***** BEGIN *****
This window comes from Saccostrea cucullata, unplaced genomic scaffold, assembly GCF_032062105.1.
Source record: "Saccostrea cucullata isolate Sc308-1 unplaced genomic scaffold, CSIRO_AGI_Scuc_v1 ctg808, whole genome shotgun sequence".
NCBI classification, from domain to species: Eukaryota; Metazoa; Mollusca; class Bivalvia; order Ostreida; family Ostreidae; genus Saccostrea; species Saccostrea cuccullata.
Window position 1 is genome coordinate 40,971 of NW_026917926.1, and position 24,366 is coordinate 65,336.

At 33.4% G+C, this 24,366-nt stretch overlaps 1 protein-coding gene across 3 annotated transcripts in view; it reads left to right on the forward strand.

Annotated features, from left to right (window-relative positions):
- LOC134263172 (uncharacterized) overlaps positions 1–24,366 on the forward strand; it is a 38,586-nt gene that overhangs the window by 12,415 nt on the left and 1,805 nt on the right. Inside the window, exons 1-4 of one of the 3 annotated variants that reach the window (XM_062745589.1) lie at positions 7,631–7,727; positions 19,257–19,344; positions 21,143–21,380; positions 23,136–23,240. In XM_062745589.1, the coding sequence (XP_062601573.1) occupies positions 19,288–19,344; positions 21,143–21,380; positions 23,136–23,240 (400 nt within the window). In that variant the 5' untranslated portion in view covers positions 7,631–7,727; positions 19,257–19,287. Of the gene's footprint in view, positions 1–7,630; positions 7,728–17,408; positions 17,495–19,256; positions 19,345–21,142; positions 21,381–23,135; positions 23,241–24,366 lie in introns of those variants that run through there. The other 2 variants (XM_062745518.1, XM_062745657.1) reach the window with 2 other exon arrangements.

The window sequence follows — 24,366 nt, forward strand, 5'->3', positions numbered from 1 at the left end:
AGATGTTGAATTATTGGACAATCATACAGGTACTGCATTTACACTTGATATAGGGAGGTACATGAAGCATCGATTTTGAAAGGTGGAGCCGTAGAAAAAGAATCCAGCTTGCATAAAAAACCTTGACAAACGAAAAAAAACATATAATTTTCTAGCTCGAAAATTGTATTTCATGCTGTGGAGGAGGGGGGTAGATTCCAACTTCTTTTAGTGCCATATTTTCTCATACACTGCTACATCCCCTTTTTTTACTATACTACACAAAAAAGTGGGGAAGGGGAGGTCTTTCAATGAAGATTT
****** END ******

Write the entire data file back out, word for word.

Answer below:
This window comes from Saccostrea cucullata, unplaced genomic scaffold, assembly GCF_032062105.1.
Source record: "Saccostrea cucullata isolate Sc308-1 unplaced genomic scaffold, CSIRO_AGI_Scuc_v1 ctg808, whole genome shotgun sequence".
NCBI classification, from domain to species: Eukaryota; Metazoa; Mollusca; class Bivalvia; order Ostreida; family Ostreidae; genus Saccostrea; species Saccostrea cuccullata.
Window position 1 is genome coordinate 40,971 of NW_026917926.1, and position 24,366 is coordinate 65,336.

At 33.4% G+C, this 24,366-nt stretch overlaps 1 protein-coding gene across 3 annotated transcripts in view; it reads left to right on the forward strand.

Annotated features, from left to right (window-relative positions):
- LOC134263172 (uncharacterized) overlaps positions 1–24,366 on the forward strand; it is a 38,586-nt gene that overhangs the window by 12,415 nt on the left and 1,805 nt on the right. Inside the window, exons 1-4 of one of the 3 annotated variants that reach the window (XM_062745589.1) lie at positions 7,631–7,727; positions 19,257–19,344; positions 21,143–21,380; positions 23,136–23,240. In XM_062745589.1, the coding sequence (XP_062601573.1) occupies positions 19,288–19,344; positions 21,143–21,380; positions 23,136–23,240 (400 nt within the window). In that variant the 5' untranslated portion in view covers positions 7,631–7,727; positions 19,257–19,287. Of the gene's footprint in view, positions 1–7,630; positions 7,728–17,408; positions 17,495–19,256; positions 19,345–21,142; positions 21,381–23,135; positions 23,241–24,366 lie in introns of those variants that run through there. The other 2 variants (XM_062745518.1, XM_062745657.1) reach the window with 2 other exon arrangements.

The window sequence follows — 24,366 nt, forward strand, 5'->3', positions numbered from 1 at the left end:
AGATGTTGAATTATTGGACAATCATACAGGTACTGCATTTACACTTGATATAGGGAGGTACATGAAGCATCGATTTTGAAAGGTGGAGCCGTAGAAAAAGAATCCAGCTTGCATAAAAAACCTTGACAAACGAAAAAAAACATATAATTTTCTAGCTCGAAAATTGTATTTCATGCTGTGGAGGAGGGGGGTAGATTCCAACTTCTTTTAGTGCCATATTTTCTCATACACTGCTACATCCCCTTTTTTTACTATACTACACAAAAAAGTGGGGAAGGGGAGGTCTTTCAATGAAGATTT